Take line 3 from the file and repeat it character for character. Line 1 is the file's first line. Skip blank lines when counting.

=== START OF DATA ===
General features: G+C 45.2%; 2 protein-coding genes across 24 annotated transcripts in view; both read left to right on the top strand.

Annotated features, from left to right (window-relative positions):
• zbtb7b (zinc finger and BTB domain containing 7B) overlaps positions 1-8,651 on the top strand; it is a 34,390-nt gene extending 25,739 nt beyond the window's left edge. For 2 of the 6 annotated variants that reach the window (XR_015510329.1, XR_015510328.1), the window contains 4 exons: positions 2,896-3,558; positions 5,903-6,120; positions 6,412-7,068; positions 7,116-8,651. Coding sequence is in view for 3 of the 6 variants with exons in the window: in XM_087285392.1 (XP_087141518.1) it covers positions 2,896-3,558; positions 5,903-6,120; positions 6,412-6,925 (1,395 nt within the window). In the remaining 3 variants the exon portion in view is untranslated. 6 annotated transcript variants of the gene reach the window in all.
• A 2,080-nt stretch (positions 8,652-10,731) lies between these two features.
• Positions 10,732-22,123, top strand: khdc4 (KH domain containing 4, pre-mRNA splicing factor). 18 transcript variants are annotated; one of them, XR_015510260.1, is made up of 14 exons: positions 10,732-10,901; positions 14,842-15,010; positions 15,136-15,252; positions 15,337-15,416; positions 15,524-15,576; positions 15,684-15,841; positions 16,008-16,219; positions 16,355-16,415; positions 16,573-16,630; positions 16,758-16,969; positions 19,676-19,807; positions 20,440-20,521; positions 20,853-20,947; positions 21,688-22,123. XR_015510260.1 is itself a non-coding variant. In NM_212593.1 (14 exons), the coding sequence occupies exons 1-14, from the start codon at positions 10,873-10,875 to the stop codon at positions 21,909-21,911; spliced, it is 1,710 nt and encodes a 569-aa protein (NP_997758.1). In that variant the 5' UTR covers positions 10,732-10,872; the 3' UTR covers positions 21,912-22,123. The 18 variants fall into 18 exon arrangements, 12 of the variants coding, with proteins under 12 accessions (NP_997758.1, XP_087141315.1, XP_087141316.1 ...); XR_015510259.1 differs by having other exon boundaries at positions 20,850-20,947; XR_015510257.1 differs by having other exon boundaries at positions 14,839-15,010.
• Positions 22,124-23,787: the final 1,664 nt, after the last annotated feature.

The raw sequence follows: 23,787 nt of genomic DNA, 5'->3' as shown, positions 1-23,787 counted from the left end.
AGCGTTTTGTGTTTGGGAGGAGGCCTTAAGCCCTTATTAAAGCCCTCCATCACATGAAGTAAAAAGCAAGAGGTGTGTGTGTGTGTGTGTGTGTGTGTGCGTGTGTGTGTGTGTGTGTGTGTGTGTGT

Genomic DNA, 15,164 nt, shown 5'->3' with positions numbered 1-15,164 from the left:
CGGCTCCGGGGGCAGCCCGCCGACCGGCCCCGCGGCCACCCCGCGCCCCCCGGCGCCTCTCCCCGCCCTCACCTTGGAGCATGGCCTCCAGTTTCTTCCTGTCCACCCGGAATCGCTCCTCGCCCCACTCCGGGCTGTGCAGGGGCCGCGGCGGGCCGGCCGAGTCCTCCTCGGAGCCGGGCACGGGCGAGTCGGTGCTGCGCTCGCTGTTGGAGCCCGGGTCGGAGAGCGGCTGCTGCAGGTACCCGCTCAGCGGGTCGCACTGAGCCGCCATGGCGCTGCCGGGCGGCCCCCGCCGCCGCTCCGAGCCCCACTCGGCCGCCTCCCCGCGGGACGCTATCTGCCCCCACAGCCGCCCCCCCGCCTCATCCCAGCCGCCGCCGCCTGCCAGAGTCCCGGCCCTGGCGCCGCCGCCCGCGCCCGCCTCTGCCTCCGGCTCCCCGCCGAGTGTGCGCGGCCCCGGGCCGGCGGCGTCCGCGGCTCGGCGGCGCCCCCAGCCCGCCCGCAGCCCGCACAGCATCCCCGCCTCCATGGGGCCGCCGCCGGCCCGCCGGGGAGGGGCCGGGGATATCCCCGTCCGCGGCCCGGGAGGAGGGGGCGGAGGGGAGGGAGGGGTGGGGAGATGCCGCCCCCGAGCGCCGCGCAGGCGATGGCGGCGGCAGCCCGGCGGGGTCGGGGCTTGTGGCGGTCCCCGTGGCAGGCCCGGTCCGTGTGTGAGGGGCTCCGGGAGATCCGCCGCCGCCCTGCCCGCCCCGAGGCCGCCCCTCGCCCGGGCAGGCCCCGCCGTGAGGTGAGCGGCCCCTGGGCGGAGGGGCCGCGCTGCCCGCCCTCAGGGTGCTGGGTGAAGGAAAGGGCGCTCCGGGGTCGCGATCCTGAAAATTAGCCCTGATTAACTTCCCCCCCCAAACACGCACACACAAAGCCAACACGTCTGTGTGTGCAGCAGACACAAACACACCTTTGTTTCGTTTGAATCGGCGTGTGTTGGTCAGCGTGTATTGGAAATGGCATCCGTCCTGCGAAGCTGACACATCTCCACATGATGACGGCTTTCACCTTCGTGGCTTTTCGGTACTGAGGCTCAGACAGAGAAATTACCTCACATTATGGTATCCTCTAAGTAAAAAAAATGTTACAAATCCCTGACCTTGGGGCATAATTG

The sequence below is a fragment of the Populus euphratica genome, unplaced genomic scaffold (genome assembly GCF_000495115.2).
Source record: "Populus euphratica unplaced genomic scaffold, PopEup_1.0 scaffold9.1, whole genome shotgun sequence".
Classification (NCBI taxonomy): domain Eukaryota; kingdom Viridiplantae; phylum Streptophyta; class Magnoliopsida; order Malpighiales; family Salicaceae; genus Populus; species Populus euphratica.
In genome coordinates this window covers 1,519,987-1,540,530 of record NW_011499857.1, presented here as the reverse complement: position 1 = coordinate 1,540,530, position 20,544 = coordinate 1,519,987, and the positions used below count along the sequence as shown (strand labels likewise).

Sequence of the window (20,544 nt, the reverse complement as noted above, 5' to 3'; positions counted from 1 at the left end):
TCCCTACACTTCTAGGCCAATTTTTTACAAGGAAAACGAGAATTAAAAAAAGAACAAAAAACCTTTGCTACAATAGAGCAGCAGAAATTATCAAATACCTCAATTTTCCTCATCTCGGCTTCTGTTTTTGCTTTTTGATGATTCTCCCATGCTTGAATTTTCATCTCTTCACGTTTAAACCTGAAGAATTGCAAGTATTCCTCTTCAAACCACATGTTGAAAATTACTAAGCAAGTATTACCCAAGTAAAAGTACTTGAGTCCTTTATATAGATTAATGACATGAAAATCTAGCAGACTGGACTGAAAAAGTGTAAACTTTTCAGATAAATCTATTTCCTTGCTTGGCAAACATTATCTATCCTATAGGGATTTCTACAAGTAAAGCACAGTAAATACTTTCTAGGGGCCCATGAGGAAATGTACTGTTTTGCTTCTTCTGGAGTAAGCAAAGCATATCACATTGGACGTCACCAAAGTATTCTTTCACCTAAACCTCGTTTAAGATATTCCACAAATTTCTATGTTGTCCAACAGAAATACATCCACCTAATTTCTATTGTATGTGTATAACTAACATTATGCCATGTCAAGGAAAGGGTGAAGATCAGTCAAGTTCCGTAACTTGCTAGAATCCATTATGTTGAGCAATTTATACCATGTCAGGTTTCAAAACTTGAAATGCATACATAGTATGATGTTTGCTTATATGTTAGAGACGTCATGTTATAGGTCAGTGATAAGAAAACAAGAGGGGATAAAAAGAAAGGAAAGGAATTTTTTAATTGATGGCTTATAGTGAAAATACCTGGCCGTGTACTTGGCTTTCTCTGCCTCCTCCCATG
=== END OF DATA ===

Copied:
• zbtb7b (zinc finger and BTB domain containing 7B) overlaps positions 1-8,651 on the top strand; it is a 34,390-nt gene extending 25,739 nt beyond the window's left edge. For 2 of the 6 annotated variants that reach the window (XR_015510329.1, XR_015510328.1), the window contains 4 exons: positions 2,896-3,558; positions 5,903-6,120; positions 6,412-7,068; positions 7,116-8,651. Coding sequence is in view for 3 of the 6 variants with exons in the window: in XM_087285392.1 (XP_087141518.1) it covers positions 2,896-3,558; positions 5,903-6,120; positions 6,412-6,925 (1,395 nt within the window). In the remaining 3 variants the exon portion in view is untranslated. 6 annotated transcript variants of the gene reach the window in all.